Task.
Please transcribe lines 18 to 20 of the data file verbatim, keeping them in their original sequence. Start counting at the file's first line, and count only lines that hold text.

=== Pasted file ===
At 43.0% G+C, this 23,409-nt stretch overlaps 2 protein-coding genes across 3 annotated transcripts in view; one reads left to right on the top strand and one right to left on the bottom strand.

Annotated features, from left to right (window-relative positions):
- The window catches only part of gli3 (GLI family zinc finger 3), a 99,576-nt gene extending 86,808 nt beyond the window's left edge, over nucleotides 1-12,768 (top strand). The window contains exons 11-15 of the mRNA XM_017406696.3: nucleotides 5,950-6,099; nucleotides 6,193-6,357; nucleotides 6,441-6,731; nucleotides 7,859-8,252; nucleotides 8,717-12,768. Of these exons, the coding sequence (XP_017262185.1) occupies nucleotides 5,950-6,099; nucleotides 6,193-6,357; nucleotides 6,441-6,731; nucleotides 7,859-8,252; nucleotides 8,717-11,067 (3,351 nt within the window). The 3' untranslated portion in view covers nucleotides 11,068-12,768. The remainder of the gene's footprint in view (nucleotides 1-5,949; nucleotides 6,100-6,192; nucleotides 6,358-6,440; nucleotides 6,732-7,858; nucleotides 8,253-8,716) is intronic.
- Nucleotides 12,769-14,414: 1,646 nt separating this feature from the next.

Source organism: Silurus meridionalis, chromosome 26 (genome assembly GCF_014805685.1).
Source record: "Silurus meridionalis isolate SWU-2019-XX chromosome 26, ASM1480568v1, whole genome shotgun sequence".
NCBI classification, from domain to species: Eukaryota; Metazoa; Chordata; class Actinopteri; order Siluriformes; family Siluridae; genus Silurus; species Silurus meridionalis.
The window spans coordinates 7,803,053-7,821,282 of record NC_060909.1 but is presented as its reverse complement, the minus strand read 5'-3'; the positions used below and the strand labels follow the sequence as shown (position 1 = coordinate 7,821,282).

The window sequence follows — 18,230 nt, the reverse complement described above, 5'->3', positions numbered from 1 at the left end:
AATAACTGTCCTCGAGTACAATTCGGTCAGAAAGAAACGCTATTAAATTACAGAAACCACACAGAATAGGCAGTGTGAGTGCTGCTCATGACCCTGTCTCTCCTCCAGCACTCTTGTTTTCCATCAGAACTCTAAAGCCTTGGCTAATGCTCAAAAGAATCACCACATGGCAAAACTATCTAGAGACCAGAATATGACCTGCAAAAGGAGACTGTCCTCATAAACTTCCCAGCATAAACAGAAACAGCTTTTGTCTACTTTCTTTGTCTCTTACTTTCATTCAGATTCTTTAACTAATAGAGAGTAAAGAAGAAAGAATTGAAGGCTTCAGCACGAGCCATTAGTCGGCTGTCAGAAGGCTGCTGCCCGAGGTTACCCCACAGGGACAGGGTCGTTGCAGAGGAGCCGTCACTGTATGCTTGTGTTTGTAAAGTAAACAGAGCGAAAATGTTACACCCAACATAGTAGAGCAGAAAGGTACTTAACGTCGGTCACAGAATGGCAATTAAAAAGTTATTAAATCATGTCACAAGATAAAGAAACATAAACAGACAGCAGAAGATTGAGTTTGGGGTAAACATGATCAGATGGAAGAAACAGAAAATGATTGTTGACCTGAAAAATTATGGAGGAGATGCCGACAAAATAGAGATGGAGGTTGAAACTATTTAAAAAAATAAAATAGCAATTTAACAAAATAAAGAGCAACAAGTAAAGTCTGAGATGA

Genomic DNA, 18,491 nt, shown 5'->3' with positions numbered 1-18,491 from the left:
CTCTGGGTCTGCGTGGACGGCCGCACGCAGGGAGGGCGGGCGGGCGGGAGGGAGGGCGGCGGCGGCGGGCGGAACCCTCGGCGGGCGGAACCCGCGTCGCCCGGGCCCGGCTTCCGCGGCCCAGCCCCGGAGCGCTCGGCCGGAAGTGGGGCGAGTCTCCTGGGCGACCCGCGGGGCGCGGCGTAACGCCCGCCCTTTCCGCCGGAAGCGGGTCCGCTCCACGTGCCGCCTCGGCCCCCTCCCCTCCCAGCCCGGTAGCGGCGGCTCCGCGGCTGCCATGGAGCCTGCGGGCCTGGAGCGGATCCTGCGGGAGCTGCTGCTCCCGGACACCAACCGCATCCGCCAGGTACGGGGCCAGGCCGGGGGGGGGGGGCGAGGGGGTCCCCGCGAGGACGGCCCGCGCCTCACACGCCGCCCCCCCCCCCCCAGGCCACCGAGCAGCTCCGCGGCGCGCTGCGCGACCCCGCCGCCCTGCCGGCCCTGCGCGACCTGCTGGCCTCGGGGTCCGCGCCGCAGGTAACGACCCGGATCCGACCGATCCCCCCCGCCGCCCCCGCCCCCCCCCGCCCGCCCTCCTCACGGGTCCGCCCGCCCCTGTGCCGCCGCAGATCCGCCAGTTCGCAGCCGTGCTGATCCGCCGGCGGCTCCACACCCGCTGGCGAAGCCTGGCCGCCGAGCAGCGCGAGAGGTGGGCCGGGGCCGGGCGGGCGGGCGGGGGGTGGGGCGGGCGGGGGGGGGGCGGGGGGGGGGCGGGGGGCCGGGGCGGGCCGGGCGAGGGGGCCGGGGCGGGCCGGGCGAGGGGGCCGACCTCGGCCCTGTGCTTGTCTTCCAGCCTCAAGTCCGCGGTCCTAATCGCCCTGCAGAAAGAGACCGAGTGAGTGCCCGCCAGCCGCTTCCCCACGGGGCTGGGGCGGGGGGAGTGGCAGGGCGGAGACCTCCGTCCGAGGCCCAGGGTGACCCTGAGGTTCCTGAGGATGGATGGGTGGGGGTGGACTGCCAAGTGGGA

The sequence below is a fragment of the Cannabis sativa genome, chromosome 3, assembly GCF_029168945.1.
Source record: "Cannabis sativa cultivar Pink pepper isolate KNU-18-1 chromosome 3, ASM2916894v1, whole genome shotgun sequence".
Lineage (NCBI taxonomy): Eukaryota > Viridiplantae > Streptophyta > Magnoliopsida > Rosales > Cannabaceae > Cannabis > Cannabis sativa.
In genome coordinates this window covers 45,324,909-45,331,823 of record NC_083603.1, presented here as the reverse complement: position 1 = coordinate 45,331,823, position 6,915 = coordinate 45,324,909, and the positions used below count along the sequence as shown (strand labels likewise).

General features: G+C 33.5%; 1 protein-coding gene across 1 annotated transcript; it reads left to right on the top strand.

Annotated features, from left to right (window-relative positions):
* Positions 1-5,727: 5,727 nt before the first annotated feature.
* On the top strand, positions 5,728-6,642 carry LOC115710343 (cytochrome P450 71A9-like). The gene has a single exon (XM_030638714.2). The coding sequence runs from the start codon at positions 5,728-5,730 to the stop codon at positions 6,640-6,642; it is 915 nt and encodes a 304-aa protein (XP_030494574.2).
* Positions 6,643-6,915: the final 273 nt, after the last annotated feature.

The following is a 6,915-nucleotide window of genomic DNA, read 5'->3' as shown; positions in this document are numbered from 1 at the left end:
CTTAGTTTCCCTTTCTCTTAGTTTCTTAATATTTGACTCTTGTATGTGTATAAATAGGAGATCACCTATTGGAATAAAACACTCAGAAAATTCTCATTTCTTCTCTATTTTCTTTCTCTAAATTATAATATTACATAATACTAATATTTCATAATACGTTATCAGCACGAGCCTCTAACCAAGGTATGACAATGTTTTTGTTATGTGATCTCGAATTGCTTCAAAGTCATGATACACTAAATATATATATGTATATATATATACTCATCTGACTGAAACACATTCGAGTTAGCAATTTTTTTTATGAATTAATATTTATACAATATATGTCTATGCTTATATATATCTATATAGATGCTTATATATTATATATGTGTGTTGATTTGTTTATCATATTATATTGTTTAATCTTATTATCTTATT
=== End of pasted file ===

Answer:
Annotated features, from left to right (window-relative positions):
* Positions 1-5,727: 5,727 nt before the first annotated feature.
* On the top strand, positions 5,728-6,642 carry LOC115710343 (cytochrome P450 71A9-like). The gene has a single exon (XM_030638714.2). The coding sequence runs from the start codon at positions 5,728-5,730 to the stop codon at positions 6,640-6,642; it is 915 nt and encodes a 304-aa protein (XP_030494574.2).